'At the end of June they reached Java and sailed into the port of Bantam. They had achieved their goal. The journey had lasted 14 months altogether. But then misfortune followed misfortune. The natives attacked the Dutch ships. Many men were killed or wounded. On 22 February 1597 the ships set sail again for The Netherlands.'

A disproportionate relationship comes into existence between Europe and other parts of the world when Africa, America, Australia and Asia are predominantly represented through their connections to European travellers, traders and conquerors. European norms are used to measure development, as is the case with the observation that Indians already had large cities.

Mostly, current classroom material is quite critical as far as the voyage of discovery are concerned and are more inclined to refer to them as voyages of conquest. The outrages committed in the name of Christendom and progress are no longer ignored. Disproportionately scant is the attention paid to the experiences and perspectives of those who were subordinated. In paying some attention to these experiences and perspectives a counterbalance is offered to the represented assumption that it is perfectly natural to conquer territories overseas. This is equally valid for the slavery enforced on Indians and Africans, which is no longer presented as a necessary phenomenon.




From:·L. Cajani, Università degli studi di Roma "La sapienza", dipartimento di studi storico

Source:·Cremonese, A. Conoscere e conservare il paesaggio europeo, Mursia, Milano, 1990, p.5

Cajani:·"Il discorso sul colonialisme non si esaurisce però con un "mea culpa" da parte degli europei. C'è un altro aspetto, sovente ricordato in passato dalla propaganda colonialista e la cui eco non si è ancora spenta, e cioè benefici che comunque il colonialismo può aver portat a popolazioni arretrate. Qualche autore mostra delle incetezze nel fare una valutazione complessiva del colonialismo. Alberto Cremonese, ad esempio, nel suo manuale di geografia si unisce dapprima alla condanna della violenza che ha caratterizzato l'espansione europea, scrivendo:

 "lanciati alla conquista della Terra alcuni popoli del Vecchio Continente non esitarono a calpestare i diritti di altre popolazioni o ad annientare intere civiltà: basta pensare ai Maya, agli Aztechi e agl'Incas dell'America centromeridionale, alle civiltà negre dell'Africa, sulle quali si abbatté per lunghi secoli anch il flagello dell 'tratta degli schiavi', ai Samoiedi e agli Eschimesi della Siberia asiatica, ai Pellerossa del Nordamerica."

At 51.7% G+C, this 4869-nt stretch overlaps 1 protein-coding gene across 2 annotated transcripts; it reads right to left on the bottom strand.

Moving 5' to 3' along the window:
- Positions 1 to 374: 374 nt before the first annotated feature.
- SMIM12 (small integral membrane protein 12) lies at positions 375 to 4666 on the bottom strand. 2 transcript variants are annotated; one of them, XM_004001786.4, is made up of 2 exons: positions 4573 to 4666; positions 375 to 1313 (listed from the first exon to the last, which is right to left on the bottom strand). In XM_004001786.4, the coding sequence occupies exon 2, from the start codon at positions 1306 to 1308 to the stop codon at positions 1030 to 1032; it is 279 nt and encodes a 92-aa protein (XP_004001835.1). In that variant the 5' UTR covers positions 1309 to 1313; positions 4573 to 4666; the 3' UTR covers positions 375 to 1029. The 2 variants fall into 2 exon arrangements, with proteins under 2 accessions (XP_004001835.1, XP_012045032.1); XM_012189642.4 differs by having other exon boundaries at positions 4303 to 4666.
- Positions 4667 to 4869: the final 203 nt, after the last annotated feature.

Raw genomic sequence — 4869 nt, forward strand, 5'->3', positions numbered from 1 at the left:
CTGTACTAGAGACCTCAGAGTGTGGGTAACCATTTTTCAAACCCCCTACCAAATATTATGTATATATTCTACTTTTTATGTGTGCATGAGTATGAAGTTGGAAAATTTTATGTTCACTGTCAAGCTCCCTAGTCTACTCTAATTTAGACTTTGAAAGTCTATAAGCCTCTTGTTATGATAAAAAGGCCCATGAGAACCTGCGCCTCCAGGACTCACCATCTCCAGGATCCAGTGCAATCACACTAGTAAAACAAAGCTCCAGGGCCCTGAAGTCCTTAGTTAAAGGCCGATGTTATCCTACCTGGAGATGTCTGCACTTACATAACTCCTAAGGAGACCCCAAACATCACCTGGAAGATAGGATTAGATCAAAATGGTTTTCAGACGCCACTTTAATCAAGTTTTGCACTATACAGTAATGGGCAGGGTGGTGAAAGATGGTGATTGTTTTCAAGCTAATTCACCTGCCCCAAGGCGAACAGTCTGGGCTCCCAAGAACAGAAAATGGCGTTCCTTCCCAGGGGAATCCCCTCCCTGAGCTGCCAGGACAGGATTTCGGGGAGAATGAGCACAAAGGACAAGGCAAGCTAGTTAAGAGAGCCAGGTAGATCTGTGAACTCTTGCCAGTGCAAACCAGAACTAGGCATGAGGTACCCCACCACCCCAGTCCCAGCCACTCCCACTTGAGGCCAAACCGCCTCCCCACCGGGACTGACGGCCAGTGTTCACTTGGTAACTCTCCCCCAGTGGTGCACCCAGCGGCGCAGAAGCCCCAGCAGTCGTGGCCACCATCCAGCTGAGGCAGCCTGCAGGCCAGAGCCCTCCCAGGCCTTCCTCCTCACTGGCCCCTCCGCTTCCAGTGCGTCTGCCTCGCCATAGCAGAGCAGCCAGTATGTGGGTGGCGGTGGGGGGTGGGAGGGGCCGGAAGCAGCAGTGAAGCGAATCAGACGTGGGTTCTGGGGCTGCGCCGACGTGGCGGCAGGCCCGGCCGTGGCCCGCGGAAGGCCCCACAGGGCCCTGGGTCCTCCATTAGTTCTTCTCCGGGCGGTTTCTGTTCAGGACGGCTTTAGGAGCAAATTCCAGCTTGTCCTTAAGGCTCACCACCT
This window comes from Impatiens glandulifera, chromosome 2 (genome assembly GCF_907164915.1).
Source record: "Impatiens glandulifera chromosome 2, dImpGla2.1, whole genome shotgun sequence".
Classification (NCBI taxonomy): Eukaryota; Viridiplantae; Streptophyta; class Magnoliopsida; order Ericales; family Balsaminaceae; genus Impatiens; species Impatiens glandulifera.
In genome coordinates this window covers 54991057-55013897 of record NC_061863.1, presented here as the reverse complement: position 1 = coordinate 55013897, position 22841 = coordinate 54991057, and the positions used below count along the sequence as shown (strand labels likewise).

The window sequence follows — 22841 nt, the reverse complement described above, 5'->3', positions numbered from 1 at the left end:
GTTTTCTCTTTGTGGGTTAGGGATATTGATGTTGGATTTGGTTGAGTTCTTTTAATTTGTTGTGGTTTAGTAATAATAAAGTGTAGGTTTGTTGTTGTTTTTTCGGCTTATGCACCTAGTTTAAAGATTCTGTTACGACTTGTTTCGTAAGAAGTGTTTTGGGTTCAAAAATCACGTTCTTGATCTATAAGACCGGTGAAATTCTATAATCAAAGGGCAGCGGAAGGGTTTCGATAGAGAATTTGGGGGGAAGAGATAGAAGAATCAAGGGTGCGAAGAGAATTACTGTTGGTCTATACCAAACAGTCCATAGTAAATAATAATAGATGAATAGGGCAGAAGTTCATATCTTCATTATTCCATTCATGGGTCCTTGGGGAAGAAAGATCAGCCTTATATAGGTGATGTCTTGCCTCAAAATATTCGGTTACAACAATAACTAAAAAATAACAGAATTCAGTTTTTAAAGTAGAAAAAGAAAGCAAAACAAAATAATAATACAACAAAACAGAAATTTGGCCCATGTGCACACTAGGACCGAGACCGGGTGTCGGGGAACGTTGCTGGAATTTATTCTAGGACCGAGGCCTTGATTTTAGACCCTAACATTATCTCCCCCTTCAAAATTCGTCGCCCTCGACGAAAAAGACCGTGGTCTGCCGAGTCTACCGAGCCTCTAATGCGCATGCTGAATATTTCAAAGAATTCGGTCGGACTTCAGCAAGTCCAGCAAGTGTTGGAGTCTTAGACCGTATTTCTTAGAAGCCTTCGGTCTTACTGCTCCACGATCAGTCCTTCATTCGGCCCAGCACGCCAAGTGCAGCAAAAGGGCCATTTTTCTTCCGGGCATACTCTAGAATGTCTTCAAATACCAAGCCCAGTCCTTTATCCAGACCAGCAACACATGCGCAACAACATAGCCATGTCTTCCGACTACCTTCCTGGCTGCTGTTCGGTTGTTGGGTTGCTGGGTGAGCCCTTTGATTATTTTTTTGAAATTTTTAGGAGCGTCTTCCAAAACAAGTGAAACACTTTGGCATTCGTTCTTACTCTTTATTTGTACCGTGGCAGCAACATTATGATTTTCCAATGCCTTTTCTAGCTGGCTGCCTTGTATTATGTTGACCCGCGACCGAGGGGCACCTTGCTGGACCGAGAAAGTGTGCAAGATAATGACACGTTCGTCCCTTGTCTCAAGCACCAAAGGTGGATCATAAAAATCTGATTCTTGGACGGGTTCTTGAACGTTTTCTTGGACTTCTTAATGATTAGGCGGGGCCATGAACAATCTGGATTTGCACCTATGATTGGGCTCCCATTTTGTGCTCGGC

Poi però osserva che questa espansione non è stata del tutto negativa, dal momento che ha portato la civiltá europea al resto del mondo, tanto da riscattare la violenza con cui è stata compiuta. Egli scrive infatti:

 "Se è vero...che l'espansione europea ha spesso recato gravissimidanni alle terre ove si è insediata e ad alcune popoluzioni con cui è giunta a contatto, è anche vero che ha portato grandi benefici nella maggior parte del mondo, introducendovi i prodotti migliori della propria civiltà."


"All the same, the discussion on colonialism does not end with a mere 'mea culpa' on the part of the Europeans. There is another aspect, which has often been reffered to in the past in the colonial propaganda and which still can be heard every now and then: the benefits that colonialism has brought to underdeveloped peoples, in spite of all the negative effects. Some authors are hesitant to make a comprehensive analysis of colonialism. Alberto Cremonese for instance, in his manual of geography, at first joins those who criticize the violence that has characterized the European expansion. He says:

 "Some peoples of the Ancient Continent threw themselves into the conquest of the earth and while doing so they did not hesitate to trample on the rights of other peoples or even to annihilate entire civilizations: just think of the Maya, the Aztecs, the Inca of the southern part of Central America and the black civilizations of Africa. The latter also suffered from the curse of slave traffic. Furthermore, we can think of the Samoyeds and of the Eskimo's living in Asian Siberia and of the North-American Indians."

 Subsequently however, Cremonese states that his expansion was not altogether negative, in view of the fact that colonialism brought the European civilization to the rest of the world, to such an extent that it compensates for the violence that took place during colonization. That is to say, he says:

 "On the one hand it may be true... that European expansion often caused tremendous damage to the territories that were colonized and to the peoples the Europeans came into contact with, but on the other hand it is also true that European expansion brought huge benefits to the majority of the world, by introducing the best aspects of European civilization.


Any description of colonialism should have a multicultural instead of a Eurocentric approach. The perspective chosen is made obvious through the use of names and words, as 'the primitive negro civilisation'. An example of a better approach:

'This racism was expressed in countless ways everywhere that Europeans and Africans were found together. It could vary from giving European names to black domestic servants, because the African names were considered too complicated, to whipping or foot traps whenever their efforts were insufficient to satisfy European tastes.' (14)